Play It Safe: Agriculture
From a passing car, a vista of rolling farmland looks serene, safe and, well, a little boring -- and investing in agriculture can induce the same feelings. Prices of food commodities, such as wheat, corn and pork bellies, have been on an upswing during the past decade, and many analysts believe they'll keep rising, as China, India and the rest of the developing world get richer and eat more. Of course, investing in just on ag product can make for a bumpy ride. (Don't get us started on that 30% dive that lamb prices took back in '08.) The good news: Agricultural commodities trade fairly independently of each other if one is down, another might very well be up so investors who own several can get more predictable returns. The Market Vectors Agribusiness (MOO)
Go for Broke: Rare Metals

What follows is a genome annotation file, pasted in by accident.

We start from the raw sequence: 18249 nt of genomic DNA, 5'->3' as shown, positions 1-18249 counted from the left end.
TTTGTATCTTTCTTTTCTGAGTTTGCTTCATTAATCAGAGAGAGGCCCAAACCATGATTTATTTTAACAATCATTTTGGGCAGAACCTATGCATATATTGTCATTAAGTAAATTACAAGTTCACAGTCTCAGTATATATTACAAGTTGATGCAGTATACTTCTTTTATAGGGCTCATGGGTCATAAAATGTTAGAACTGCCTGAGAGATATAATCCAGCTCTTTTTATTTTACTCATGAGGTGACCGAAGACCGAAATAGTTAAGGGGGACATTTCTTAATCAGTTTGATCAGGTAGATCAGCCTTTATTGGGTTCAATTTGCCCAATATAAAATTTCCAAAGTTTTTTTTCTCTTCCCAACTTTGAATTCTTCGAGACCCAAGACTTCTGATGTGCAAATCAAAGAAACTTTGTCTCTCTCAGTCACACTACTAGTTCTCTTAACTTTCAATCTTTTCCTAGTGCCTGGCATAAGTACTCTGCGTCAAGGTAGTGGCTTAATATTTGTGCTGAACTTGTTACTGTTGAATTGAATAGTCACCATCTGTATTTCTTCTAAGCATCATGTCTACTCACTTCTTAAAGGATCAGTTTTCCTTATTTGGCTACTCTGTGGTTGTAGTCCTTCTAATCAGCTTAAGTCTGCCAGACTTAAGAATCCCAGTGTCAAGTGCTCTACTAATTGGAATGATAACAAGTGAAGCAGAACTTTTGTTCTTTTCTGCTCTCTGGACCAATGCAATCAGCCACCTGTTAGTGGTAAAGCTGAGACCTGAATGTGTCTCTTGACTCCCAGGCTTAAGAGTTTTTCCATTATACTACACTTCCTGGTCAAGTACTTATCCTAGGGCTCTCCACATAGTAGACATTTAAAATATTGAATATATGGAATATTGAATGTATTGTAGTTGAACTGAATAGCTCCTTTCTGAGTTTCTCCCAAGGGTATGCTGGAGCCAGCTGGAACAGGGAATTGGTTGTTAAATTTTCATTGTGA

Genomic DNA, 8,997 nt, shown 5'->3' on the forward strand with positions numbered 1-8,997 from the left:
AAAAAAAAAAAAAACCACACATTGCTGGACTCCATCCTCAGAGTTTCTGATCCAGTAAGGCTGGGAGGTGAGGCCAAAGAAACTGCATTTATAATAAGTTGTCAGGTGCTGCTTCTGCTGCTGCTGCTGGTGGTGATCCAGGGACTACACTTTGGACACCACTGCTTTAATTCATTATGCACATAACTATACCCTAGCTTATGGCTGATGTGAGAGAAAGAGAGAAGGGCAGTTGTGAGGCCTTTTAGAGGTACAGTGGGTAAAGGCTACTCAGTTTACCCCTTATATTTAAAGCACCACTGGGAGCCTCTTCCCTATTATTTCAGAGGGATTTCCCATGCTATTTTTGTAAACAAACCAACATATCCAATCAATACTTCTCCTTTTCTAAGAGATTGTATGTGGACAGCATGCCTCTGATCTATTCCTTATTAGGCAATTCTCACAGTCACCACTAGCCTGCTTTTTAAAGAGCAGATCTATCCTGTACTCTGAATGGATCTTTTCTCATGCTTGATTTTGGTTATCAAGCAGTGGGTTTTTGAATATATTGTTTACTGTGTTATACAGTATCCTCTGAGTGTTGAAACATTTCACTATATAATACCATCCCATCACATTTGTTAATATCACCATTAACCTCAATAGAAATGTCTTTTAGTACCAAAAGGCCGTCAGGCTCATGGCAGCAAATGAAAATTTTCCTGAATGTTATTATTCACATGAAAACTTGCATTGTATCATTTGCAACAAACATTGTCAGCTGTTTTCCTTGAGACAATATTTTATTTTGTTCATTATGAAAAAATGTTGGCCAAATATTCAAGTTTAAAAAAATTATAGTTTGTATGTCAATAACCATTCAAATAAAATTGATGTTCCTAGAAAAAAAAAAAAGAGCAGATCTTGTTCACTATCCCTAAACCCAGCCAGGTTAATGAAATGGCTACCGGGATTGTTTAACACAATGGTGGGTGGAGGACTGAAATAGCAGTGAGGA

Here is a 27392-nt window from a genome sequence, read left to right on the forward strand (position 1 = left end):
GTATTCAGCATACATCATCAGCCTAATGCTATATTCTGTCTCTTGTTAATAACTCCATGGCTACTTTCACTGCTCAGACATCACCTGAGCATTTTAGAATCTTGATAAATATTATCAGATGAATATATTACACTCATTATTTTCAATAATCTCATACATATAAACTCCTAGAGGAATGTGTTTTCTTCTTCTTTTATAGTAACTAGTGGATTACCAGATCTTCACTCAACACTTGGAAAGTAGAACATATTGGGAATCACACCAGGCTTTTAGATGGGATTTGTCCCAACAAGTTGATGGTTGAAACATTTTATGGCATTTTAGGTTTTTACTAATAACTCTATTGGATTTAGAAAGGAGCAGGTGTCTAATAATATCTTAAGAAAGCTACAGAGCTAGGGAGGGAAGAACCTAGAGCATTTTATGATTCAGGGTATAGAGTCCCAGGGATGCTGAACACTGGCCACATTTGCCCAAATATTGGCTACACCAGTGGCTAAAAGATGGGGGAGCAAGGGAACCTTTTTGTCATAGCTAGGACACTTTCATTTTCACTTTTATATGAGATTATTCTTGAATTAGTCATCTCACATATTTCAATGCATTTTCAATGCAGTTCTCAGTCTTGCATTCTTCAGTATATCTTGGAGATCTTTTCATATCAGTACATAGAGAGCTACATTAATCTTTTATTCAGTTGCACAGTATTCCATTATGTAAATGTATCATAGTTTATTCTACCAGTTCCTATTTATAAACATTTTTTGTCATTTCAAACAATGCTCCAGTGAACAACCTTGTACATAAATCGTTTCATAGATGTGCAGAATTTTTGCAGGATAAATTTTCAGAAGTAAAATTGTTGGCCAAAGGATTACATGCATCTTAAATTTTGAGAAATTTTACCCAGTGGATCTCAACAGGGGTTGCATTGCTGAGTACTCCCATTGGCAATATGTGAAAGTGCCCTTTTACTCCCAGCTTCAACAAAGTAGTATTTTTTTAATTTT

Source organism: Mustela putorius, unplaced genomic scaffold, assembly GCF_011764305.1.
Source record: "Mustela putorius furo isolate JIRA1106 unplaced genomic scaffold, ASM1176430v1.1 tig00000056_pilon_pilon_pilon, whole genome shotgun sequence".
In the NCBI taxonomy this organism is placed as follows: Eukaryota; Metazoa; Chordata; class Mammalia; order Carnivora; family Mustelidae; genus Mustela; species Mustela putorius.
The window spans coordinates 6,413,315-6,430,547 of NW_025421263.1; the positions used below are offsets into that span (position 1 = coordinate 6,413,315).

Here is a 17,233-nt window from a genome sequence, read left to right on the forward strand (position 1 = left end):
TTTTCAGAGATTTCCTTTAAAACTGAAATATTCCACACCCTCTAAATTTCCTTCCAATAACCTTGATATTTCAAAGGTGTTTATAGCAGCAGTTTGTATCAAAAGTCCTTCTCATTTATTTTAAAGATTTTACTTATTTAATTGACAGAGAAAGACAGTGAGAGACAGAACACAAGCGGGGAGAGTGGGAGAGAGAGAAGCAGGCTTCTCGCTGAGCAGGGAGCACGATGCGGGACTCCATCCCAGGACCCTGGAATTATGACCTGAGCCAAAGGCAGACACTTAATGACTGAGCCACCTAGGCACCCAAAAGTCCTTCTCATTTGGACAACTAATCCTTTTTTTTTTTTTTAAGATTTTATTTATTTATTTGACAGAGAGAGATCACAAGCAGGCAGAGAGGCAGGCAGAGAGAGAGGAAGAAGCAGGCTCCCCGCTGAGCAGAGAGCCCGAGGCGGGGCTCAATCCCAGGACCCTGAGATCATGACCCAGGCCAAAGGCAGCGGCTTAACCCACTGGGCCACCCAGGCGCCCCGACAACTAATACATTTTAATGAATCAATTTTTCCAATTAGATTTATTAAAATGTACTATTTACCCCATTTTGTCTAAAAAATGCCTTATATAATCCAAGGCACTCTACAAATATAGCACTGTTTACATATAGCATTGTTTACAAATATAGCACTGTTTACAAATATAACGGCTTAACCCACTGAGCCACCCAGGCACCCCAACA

Investors have gotten used to the idea of owning gold, but other rare metals are downright exotic by comparison and even riskier. Take uranium, whose role in nuclear power makes it a potential winner in the quest for cleaner energy and whose value pogos with the price of oil. If you'd bought your sweetheart a lump of the metal for Christmas in 2005 (not a great idea, by the way, since it's radioactive), its price would have quadrupled over the next 18 months, to $136 a pound, then fallen back down to $41 less than two years after that. Lithium, another "green" metal and a favorite of battery and electric-car makers, is just as much of a roll of the dice. For those with strong stomachs, Global X Funds recently launched ETFs focusing on each one (tickers: LIT and URA). The funds mostly own mining companies, says Morningstar ETF analyst Abraham Bailin, but their prices should still soar or fall with the fortunes of the moody metals.